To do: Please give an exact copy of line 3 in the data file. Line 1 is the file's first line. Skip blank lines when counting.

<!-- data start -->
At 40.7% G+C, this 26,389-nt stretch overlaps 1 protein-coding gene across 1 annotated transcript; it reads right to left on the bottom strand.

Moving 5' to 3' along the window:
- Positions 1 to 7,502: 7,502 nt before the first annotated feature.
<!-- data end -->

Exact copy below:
- Positions 1 to 7,502: 7,502 nt before the first annotated feature.